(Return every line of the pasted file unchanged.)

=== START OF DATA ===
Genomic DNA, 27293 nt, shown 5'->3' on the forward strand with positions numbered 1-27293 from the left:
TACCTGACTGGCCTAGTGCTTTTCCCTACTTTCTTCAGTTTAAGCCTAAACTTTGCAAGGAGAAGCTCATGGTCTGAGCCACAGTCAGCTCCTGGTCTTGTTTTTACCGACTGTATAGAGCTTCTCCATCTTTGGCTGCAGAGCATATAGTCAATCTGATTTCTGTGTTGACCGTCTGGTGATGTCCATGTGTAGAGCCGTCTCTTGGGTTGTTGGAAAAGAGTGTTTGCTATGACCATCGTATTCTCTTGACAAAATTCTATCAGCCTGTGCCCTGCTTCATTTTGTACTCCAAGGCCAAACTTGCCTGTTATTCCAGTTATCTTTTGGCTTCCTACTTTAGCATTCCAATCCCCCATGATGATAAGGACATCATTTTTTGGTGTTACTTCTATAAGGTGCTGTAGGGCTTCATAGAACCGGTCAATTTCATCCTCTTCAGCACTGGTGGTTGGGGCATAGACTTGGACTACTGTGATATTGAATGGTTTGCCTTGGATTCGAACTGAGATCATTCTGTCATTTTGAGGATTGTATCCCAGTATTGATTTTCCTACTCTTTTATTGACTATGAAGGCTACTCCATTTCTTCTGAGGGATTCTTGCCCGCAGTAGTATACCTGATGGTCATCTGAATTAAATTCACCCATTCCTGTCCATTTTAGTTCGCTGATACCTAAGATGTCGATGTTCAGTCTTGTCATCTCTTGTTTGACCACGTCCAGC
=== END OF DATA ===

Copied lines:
Genomic DNA, 27293 nt, shown 5'->3' on the forward strand with positions numbered 1-27293 from the left:
TACCTGACTGGCCTAGTGCTTTTCCCTACTTTCTTCAGTTTAAGCCTAAACTTTGCAAGGAGAAGCTCATGGTCTGAGCCACAGTCAGCTCCTGGTCTTGTTTTTACCGACTGTATAGAGCTTCTCCATCTTTGGCTGCAGAGCATATAGTCAATCTGATTTCTGTGTTGACCGTCTGGTGATGTCCATGTGTAGAGCCGTCTCTTGGGTTGTTGGAAAAGAGTGTTTGCTATGACCATCGTATTCTCTTGACAAAATTCTATCAGCCTGTGCCCTGCTTCATTTTGTACTCCAAGGCCAAACTTGCCTGTTATTCCAGTTATCTTTTGGCTTCCTACTTTAGCATTCCAATCCCCCATGATGATAAGGACATCATTTTTTGGTGTTACTTCTATAAGGTGCTGTAGGGCTTCATAGAACCGGTCAATTTCATCCTCTTCAGCACTGGTGGTTGGGGCATAGACTTGGACTACTGTGATATTGAATGGTTTGCCTTGGATTCGAACTGAGATCATTCTGTCATTTTGAGGATTGTATCCCAGTATTGATTTTCCTACTCTTTTATTGACTATGAAGGCTACTCCATTTCTTCTGAGGGATTCTTGCCCGCAGTAGTATACCTGATGGTCATCTGAATTAAATTCACCCATTCCTGTCCATTTTAGTTCGCTGATACCTAAGATGTCGATGTTCAGTCTTGTCATCTCTTGTTTGACCACGTCCAGC